But when you're in front of a camera, you can't lie. Which means you have to tap in. And the second that you let all of that go, you're not even in your body anymore, which is how it's supposed to be, because you have to let others see. That's what makes a great artist, when they can give of themselves enough to say I'm getting out of the way so that this can come through, wherever it came from.

Sharing how all the actors supported each other

Michael Gracey: I'm a huge believer in the environment that you set on--is reflected in the work. And this cast and this set and the crew created the most amazing environment, and it was such a sense of family with everyone.

You had huge stars coming down and just being on set to support other people's musical numbers. They were cheering. Usually when you work with big stars, you have this person from that time to this time--.And that's it.

And you are fighting desperately to get them just to show up for their scenes, let alone to come and be supportive of each other's scenes.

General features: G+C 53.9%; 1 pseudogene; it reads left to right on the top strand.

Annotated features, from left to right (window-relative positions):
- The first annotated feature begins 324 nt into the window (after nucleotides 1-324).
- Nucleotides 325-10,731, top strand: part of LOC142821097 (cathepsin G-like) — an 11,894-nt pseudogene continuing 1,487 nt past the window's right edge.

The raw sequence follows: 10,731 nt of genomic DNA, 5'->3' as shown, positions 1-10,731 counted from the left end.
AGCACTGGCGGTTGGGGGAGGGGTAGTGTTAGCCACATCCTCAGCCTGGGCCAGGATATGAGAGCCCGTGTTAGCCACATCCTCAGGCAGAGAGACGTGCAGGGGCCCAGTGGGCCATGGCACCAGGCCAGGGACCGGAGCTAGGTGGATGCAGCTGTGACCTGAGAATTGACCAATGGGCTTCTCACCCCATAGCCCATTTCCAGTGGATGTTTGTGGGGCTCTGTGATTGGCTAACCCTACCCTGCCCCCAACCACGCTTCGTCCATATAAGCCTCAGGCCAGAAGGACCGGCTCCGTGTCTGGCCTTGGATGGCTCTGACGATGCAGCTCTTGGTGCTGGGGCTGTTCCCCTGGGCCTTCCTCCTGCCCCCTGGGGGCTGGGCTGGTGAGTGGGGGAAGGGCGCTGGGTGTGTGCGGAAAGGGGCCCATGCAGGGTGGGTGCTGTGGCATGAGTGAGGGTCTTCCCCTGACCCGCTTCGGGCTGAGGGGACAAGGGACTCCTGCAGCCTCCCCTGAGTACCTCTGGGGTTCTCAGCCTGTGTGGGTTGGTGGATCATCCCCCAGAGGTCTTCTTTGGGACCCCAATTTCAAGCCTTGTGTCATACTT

They all did it. Zac, Zendaya, Hugh, they all come down. Everyone was so enamored with each other and what they were bringing to this film. And that's really what makes it so special.

Discussing the properness between a man and woman (in current sexual harassment events and The Greatest Showman)

Rebecca Ferguson: We talked a lot about this before shooting it. I think one because she's not in the film a lot, but she's a generator for the film and how it moves forward, and especially in P.T.'s action and reactions, etc.